The Military Port was developed for the assembly and launching of the famous Mulberry harbours used to support the D-Day landing on the Normandy beaches the following year. It went on to support the occupying forces following the success of the landings. The port played a vital role in the snap Falklands War of 1982. It was here that the expeditionary equipment and troops were quietly loaded onto the ships for transit to the conflict zone. The port originally had one pier which after the Falklands War was significantly upgraded to three main jetties. It is now the sole remaining active military port in the United Kingdom. However reports of a sale to a private operator emerged in 2010 but no firm decision has been made. The port continues to service Britain's overseas military interests.
But that is not the case for the Royal Naval Armaments Depot that by 2010, had already been closed for almost half a century. Stocks of munitions were reduced after the war and in the late 1950s the Navy began to cut down on the size of the Fleet. Weaponry had also become more refined and the location of Marchwood had become geographically unsuitable. The site was finally decommissioned and closed in 1961.
The Marchwood Yacht Club pontoon offers an interesting berth on the River Test. Deep, accessible at all stages of the tide, night and day, effectively priced and with a very welcoming club it has a lot going for it. Its site on a Georgian military works of national importance is a relatively rare piece of history to experience. The two small lodge-type buildings, the office and guardhouse occupied by Marchwood Yacht Club, date from the original site development of 1814. One building is now the bar and restaurant, the other the Committee rooms. It is very unusual to have club facilities that go back to the Napoleonic wars. For those who have an interest in shipping, there is no better place to observe them closely, when they are being turned in the turning circle off the pontoon.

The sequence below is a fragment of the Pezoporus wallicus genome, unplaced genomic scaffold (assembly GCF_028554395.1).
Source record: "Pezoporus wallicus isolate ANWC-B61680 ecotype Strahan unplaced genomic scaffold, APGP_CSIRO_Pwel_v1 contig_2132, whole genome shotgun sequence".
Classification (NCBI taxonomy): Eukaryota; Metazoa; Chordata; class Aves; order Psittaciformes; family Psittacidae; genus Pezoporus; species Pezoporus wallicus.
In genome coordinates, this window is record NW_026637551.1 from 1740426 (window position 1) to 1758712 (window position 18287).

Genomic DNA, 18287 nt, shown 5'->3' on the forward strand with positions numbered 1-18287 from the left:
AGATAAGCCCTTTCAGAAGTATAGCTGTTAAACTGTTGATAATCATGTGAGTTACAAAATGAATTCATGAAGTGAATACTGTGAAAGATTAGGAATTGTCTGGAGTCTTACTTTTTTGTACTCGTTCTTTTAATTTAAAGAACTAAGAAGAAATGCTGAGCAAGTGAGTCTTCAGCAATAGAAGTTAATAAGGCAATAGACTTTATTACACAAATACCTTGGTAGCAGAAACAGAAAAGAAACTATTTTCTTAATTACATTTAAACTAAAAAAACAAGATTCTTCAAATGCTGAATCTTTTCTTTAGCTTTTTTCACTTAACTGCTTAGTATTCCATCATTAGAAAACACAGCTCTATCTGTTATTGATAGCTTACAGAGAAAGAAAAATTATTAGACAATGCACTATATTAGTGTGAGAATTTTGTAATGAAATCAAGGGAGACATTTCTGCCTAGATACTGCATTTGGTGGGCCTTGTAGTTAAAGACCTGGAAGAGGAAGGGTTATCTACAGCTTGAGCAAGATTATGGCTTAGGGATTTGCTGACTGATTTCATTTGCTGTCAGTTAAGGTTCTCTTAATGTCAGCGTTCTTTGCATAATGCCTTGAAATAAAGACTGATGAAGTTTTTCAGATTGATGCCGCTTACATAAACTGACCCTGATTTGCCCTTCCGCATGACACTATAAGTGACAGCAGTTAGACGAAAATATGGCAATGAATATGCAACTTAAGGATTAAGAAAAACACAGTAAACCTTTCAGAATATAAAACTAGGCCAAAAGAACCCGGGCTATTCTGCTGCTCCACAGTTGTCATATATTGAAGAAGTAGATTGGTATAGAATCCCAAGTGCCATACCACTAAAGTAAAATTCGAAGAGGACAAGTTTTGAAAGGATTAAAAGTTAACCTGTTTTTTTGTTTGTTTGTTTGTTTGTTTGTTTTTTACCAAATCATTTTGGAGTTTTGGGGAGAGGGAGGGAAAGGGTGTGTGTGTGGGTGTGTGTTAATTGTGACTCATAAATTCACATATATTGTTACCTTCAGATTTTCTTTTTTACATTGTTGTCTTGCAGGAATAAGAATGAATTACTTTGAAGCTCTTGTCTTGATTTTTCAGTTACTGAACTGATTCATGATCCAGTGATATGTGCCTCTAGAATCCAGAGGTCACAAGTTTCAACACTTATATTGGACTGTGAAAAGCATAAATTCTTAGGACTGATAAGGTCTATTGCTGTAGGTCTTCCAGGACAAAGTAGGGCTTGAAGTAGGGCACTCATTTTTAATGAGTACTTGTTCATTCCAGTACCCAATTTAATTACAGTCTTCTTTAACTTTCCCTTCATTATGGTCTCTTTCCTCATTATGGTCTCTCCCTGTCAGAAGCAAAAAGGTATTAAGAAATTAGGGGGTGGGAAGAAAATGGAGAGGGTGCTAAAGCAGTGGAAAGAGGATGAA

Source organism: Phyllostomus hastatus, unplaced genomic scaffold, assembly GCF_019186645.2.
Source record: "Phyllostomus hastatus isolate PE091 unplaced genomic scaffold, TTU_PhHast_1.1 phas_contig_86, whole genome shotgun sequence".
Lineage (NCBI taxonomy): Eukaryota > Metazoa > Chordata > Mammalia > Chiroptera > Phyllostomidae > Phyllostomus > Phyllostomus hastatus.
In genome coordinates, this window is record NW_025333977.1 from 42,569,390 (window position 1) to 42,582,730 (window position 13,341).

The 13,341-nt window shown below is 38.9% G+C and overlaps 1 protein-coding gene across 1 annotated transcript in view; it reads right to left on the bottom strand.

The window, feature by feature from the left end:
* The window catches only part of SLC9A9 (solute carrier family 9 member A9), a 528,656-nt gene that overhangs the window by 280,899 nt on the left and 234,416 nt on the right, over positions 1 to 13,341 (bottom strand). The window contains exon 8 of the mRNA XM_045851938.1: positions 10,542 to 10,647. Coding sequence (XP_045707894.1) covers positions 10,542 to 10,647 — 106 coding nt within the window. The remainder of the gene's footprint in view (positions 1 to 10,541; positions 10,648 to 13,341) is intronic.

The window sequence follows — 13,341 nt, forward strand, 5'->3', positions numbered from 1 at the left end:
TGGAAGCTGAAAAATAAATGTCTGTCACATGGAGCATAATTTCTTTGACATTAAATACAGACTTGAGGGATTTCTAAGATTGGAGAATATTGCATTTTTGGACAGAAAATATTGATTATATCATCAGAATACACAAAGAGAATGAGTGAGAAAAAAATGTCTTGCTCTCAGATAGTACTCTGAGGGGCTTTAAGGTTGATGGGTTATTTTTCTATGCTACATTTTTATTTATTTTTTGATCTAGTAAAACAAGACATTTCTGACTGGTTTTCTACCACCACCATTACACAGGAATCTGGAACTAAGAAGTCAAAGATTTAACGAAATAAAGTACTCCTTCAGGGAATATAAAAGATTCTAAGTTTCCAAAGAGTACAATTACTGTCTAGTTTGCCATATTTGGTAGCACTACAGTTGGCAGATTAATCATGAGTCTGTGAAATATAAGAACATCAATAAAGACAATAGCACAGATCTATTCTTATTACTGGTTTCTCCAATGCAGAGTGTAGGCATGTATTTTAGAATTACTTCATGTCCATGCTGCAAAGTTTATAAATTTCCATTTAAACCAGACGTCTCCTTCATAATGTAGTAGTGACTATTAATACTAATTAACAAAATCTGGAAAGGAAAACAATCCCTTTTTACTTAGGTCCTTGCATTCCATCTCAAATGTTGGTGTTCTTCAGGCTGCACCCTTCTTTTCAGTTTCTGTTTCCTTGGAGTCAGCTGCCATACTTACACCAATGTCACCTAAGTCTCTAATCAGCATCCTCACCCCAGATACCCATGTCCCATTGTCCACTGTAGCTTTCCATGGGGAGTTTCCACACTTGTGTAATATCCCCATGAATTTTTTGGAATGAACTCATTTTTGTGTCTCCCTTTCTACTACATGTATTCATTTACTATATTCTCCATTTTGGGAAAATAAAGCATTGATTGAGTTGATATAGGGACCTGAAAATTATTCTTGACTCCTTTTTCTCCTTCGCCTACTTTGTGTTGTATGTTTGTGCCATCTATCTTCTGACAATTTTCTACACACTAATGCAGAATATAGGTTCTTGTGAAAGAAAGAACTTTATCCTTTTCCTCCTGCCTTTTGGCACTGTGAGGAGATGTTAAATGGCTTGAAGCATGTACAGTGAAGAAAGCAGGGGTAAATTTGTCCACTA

What facilities are available?Water taps are located at the two ends of the central pontoon but no electricity. There are bottle banks and waste bins by the main entrance to the club.
The club bar normally opens during lunchtime, 12 to 2 pm on Saturday and Sunday and from 8 pm on Tuesday, Friday and Saturday nights but times may vary. The club’s restaurant offers very good food and is normally open during lunchtime for light meals and sandwiches. In the evening it has a set menu along with a number of specials of the day. The restaurant can be contacted on P: +44 23 8034 3094 or M: +44 77 0656 2583.
The nearest fuel bunkers are at Hythe Marina, or Itchen Marine at American Wharf. Marchwood, about three quarters of a mile’s walk from the club, has a small parade of shops in the village centre next to the school which includes a grocers, a convenience store along with a chemist, a bakery, a post office and some pubs.
Any security concerns?The club grounds, pontoon area and facilities are all secured via locked gates that are accessed by coded keypads located alongside the locks. The berthing ‘Officer Of the Day’ will be delighted to provide visitors with the code.
With thanks to:Barry and June Parker, Marchwood Yacht Club. Photography Michael Harpur.